Baltimore, Md.: Michael: The stock market has had its five worst consecutive days in five years (and seems poised for a sixth.) Have political reporters discussed among themselves how the presidential race is likely to be affected if the U.S. economy is well into recession by November '08? Thanks.

Michael Fletcher: Not that I've heard. This is all still happening and so far we're back to 2006 levels on the stock market. But if the stock market slide continues, I'm sure that will become an issue.


Dryden, N.Y.: I would love your opinion on a statistic. Much is made of the fact that my Senator Clinton overwhelmingly carried N.Y. in the last election. Curious, I checked the actual vote and discovered that she received almost 700,000 fewer votes in 2006 than in 2000. That's an amazing drop off in support, hardly an indication that she won people over. Instead, it seems a lot of people just stayed home.

Does this statistic mean anything at all? Does it puncture the senator's "I Made Then Love Me" story line?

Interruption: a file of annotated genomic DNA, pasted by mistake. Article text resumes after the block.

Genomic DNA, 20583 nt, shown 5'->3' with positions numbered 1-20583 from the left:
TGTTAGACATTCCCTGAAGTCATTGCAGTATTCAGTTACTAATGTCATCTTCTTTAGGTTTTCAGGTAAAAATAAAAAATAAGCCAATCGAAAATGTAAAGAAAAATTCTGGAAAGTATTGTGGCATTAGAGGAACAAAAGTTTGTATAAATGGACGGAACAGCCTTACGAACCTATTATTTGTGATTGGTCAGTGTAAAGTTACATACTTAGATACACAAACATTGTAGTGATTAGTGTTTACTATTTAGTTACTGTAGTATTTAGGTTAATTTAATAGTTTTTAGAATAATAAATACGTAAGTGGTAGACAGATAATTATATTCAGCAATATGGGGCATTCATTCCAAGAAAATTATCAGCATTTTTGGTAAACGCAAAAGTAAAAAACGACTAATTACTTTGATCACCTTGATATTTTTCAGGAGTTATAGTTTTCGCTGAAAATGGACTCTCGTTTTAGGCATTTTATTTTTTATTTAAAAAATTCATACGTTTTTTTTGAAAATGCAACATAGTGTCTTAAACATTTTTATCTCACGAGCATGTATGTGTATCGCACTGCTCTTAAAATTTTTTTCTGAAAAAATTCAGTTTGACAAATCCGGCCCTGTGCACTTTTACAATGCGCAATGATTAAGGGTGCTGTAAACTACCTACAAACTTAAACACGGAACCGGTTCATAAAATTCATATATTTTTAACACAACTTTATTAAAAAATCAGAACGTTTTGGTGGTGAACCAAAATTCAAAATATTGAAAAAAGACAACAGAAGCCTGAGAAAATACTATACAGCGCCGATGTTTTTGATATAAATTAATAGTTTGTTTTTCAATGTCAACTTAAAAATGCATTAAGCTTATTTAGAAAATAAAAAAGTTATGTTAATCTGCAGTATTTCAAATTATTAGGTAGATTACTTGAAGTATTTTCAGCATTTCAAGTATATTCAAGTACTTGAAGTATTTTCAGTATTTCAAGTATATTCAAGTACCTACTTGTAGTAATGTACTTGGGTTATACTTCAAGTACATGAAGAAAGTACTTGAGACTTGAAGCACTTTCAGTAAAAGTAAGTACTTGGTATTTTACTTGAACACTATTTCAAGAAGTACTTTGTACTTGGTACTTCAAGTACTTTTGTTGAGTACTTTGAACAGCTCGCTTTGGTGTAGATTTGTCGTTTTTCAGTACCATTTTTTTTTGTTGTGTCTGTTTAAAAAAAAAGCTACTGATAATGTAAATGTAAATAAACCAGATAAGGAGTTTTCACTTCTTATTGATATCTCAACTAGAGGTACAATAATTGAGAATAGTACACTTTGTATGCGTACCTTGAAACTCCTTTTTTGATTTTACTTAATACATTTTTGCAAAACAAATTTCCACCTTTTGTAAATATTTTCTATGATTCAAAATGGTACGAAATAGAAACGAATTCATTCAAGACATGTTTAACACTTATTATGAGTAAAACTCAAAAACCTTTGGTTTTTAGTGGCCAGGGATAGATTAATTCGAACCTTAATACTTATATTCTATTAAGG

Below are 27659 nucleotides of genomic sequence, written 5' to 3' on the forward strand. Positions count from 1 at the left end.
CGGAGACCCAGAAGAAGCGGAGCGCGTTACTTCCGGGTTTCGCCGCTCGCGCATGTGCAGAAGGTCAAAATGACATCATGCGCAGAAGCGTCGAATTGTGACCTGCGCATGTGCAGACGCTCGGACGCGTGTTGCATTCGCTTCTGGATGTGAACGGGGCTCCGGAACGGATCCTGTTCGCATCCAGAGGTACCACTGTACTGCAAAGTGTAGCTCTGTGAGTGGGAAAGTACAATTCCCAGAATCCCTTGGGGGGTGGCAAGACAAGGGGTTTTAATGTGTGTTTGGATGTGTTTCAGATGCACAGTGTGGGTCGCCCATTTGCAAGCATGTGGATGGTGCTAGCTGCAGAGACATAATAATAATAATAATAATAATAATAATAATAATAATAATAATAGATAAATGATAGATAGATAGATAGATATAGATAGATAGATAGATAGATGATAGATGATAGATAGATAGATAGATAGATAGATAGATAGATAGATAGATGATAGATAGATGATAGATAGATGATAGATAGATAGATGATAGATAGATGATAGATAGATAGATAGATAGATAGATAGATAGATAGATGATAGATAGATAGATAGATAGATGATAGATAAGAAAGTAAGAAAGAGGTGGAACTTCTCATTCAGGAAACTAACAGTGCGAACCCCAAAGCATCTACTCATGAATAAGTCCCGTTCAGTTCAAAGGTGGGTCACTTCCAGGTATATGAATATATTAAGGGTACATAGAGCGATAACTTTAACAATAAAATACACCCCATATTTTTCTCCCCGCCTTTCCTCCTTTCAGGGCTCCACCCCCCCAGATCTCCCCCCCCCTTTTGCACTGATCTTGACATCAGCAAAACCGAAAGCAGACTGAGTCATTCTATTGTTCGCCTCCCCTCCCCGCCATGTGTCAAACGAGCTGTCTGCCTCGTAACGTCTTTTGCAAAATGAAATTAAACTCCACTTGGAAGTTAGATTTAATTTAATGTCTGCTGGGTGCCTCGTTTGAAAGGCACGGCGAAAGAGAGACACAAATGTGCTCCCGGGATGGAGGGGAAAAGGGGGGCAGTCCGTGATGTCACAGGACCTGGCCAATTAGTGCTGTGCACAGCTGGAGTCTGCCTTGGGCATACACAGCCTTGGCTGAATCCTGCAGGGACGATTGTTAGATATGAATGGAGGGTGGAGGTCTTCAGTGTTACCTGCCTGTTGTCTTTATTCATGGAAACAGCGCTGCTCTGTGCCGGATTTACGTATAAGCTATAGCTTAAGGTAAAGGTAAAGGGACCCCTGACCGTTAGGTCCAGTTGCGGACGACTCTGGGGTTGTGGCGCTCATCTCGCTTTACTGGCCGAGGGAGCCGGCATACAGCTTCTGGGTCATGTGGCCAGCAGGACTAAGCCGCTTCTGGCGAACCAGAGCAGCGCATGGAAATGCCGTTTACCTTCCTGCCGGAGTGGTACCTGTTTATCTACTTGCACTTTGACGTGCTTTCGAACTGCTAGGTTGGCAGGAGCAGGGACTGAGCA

P.S. I voted for her twice.

Michael Fletcher: Fewer people tend to vote in non-presidential years and when a candidate is perceived as a runaway favorite. So I would not read too much into those numbers.


Washington, D.C.: Congressional staffer friends of mine called me about Rumsfeld's resignation three times. In 2005, in June 2006 and on the day before election day in 2006. I thought everyone in this city knew he made several resignation attempts before the president accepted it. Why the hub-bub over this non-issue resignation letter?

Michael Fletcher: I don't view the letter as a big deal. It's more a thing to complete the historical record. Also, I have not heard much hub-bub about it.